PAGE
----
I understand Dr. K. is trying to give 2k theology another try and for this Matthew Tuininga deserves much of the credit. I would have thought this an instance of “if you’re not Dutch you’re not much.” But since VanDrunen is a Dutch name — at least — and since Dr. K. has not begun to take back his 13-part take down of Natural Law and the Two Kingdoms, factors other than ethnicity are at play.
But before anti-2k aggreessors lie down with 2k innocents, we need to keep our wits and check the fine print. In a recent post Dr. K., again in a mood of generosity toward Tuininga’s 2k, wondered if 2kers and neo-Calvinists might have more in common than he thought. The occasion for the piece was the recent decision of the Roman Catholic Bishop of Colorado Springs not to serve communion to Vice President Biden because of the latter’s support for abortion rights. This controversy led to considerations about when Roman Catholic politicians violate church teaching and are guilty of sin, as well as whether Roman Catholic church members are also guilty of sin for voting for candidates that don’t follow church teaching. Since Tuininga applauded Rome’s consistent opposition to an “evil so grave,” Dr. K. thought he saw an opening for further 2k and neo-Calvinist agreement.
This encouragement should be applauded because eliminating this evil is also required by “the principle of moral obedience binding on a disciple of Christ that simply cannot be compromised.” We would be troubled if our applause for the church-as-institute were permitted by our NL2K friends to be one-sided—applauding the church’s opposition toward intolerable evil, but not the church’s promotion of the good over against that evil.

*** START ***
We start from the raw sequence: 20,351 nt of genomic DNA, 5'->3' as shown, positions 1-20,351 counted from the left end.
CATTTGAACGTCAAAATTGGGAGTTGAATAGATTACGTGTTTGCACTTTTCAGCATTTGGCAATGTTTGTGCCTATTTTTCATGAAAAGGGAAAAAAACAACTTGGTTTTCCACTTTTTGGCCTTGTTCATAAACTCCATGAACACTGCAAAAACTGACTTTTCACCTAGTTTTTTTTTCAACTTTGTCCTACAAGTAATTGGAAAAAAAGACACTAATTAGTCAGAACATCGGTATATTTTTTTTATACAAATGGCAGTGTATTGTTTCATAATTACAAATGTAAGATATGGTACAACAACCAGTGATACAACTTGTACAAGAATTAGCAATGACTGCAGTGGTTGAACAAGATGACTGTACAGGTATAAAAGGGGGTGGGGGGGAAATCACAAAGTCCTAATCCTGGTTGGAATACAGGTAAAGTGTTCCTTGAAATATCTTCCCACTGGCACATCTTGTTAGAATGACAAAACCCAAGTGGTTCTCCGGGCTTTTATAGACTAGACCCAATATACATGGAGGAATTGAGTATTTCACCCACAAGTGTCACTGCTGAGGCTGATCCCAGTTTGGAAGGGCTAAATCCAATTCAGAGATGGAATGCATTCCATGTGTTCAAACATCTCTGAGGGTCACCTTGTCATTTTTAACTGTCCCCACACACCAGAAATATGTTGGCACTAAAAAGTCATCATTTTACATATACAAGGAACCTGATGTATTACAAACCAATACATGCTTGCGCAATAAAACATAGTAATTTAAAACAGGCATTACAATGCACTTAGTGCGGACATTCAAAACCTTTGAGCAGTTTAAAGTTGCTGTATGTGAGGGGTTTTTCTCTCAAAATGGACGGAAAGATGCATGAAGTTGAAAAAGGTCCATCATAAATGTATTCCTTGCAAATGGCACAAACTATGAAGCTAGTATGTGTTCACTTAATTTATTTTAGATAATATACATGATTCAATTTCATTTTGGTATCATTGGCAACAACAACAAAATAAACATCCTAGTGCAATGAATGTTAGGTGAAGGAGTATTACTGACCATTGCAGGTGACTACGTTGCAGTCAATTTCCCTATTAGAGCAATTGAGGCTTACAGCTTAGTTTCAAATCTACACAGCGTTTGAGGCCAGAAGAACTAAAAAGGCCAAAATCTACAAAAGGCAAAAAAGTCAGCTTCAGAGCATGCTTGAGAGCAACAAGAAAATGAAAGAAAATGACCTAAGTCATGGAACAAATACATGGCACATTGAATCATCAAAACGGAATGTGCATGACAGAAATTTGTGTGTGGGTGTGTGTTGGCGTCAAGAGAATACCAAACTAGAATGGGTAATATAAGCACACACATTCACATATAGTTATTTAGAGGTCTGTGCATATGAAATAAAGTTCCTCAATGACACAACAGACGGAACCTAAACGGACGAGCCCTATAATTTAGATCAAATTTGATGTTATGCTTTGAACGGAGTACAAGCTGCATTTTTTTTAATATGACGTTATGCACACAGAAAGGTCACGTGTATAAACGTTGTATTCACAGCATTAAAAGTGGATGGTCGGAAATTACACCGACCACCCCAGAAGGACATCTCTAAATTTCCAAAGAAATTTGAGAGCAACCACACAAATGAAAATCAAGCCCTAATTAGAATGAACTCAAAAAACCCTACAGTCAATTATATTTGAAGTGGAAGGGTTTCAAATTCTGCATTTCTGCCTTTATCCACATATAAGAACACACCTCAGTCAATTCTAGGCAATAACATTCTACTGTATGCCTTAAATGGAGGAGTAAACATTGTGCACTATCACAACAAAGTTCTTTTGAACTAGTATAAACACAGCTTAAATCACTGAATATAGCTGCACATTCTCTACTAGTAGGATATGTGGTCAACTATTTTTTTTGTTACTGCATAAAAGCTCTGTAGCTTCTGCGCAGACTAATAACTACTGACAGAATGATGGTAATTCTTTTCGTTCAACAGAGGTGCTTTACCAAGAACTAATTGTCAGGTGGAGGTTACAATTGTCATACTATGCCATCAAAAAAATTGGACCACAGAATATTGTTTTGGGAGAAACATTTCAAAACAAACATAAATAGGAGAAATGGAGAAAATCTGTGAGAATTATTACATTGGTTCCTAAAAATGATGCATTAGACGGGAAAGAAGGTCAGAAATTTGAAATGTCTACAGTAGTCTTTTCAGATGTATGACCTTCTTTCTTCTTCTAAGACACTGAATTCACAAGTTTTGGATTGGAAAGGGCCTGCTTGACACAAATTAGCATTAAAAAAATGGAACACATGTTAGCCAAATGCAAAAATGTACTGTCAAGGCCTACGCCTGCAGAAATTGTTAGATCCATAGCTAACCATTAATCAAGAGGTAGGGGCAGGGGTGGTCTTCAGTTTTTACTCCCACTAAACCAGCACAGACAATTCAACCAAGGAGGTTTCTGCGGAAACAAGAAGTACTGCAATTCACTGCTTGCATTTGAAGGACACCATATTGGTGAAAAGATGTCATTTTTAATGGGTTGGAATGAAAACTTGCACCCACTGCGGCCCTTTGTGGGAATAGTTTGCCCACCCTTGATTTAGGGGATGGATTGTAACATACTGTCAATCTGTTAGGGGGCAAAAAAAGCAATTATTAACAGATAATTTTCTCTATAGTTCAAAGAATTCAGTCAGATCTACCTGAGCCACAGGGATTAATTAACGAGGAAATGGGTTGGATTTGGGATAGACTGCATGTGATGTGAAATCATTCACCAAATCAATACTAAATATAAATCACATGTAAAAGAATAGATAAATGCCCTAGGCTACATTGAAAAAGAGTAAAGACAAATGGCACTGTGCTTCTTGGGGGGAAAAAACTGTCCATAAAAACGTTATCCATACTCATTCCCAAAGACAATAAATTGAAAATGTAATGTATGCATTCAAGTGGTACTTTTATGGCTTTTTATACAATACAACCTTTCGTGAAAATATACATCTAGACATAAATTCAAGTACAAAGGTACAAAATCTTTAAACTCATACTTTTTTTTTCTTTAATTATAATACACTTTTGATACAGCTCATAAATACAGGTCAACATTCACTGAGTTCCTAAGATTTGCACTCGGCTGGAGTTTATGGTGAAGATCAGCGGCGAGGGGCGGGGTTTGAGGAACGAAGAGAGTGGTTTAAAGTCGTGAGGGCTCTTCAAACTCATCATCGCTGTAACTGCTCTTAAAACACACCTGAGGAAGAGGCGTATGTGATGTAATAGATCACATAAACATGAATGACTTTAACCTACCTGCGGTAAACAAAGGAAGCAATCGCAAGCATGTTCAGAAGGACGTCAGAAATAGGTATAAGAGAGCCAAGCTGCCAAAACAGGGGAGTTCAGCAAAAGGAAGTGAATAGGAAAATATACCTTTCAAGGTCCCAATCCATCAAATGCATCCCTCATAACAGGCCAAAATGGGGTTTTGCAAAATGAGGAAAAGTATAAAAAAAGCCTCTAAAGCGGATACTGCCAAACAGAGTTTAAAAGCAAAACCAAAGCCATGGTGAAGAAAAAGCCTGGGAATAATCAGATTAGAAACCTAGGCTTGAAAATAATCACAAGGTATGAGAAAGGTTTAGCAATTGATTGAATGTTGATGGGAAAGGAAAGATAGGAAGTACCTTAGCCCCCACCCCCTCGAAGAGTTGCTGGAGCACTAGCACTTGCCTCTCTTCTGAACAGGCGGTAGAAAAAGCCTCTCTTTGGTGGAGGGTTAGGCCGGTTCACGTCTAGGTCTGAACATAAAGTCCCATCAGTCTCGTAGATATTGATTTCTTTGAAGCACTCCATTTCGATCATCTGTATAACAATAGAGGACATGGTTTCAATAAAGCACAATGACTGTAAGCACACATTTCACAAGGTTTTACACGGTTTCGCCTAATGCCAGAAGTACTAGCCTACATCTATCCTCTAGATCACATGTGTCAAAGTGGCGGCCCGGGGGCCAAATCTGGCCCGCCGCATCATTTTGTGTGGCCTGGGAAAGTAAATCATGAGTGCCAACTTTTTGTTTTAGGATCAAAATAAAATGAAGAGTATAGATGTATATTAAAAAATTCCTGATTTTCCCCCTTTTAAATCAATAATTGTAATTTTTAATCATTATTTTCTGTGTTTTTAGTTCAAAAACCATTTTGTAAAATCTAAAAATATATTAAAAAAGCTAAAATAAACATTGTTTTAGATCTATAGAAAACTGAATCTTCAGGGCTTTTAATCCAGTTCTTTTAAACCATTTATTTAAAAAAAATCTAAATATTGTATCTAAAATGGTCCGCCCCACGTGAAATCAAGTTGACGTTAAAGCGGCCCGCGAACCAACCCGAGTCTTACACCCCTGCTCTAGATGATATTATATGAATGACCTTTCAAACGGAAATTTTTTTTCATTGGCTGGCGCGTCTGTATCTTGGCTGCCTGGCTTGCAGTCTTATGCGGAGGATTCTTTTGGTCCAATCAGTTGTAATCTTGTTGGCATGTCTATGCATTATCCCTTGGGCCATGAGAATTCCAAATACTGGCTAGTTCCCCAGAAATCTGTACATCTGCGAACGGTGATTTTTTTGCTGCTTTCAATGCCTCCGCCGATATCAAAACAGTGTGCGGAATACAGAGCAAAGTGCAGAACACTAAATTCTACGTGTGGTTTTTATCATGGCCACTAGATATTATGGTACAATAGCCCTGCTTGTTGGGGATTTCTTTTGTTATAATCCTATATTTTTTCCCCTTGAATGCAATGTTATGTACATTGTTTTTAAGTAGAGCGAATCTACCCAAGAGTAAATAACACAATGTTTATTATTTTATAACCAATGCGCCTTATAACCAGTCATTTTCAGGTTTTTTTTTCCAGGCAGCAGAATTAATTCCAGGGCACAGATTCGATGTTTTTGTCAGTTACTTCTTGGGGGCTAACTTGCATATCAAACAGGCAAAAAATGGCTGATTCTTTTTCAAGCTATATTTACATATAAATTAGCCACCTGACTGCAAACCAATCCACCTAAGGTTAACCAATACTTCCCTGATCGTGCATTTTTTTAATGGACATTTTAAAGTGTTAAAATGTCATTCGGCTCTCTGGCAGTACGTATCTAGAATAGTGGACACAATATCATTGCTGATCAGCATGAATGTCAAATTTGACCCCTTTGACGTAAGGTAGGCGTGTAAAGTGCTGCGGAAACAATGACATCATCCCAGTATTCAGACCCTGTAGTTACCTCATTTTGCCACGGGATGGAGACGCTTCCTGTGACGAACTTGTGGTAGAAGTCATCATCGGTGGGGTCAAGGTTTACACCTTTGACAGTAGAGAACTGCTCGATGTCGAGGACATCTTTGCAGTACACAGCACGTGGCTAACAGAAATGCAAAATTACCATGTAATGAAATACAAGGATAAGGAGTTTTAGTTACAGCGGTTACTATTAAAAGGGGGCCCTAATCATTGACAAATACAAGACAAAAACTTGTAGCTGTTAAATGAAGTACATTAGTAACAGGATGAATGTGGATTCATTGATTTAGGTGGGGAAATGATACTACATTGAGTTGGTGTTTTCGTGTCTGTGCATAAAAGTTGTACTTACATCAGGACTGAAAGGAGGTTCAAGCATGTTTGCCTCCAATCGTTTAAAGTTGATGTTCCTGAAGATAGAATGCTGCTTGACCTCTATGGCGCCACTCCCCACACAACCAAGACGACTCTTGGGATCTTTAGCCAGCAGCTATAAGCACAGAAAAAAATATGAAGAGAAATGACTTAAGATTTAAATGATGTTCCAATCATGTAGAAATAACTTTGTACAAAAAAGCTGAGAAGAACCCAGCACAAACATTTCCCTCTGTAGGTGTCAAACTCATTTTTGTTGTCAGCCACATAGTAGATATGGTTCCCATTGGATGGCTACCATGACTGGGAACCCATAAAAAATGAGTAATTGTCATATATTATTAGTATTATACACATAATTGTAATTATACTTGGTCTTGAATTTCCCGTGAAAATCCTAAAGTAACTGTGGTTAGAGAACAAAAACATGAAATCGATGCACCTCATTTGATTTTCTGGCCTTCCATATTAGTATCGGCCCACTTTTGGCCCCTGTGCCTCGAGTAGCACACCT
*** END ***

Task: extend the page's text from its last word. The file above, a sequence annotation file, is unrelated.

Dr. K.’s point about the church as institute supporting opposition to evil seems to break down in Tuininga’s case since he is hardly the church as institute — he was merely one Christian opining about the Roman Catholic Church.
My concern is not with the Kuyperian distinction between church as institute or as organism but with the Calvinistic notion of evil. Dr. K. used the phrase “eliminating evil” or “eliminate evil” at least three times in his piece.
Can any good Calvinist, who takes Total Depravity seriously, ever entertain the idea that evil will be eradicated this side of the new heavens and new earth? Is not the notion of eradicating evil utopian and radical, sort of like the breathless idealism of Charles Finney’s perfectionism? For instance, in strictly legal terms, we have laws against murder. Have those laws stopped murder? So does Dr. K. actually believe that the criminalization of abortion will actually eliminate this evil?
But outside the ephemeral and fleeting world of law and the courts, does Dr. K. actually think that people who don’t murder are not guilty of murder? Has he not heard what Christ said about hate being an instance of murder? The reason evil cannot be eliminated this side of glory is that wickedness pervades the human heart — even the hearts of the regenerate.
And if Dr. K. followed the teachings of historic Calvinism (not to mention if he were a political conservative) he would never use the words “eliminate” and “evil” together. Of course, his word choice could be simply a slip of the word processor. But my suspicion is that Dr. K.’s mistake is actually an expression of the postmillennial tranformationalism that generally follows from taking “every square” inch captive. And this difference — whether the kingdom comes here and now in affairs outside the church or whether the renewal of all things awaits the return of Christ — is what keeps 2k lambs on the watch for anti-2k lions.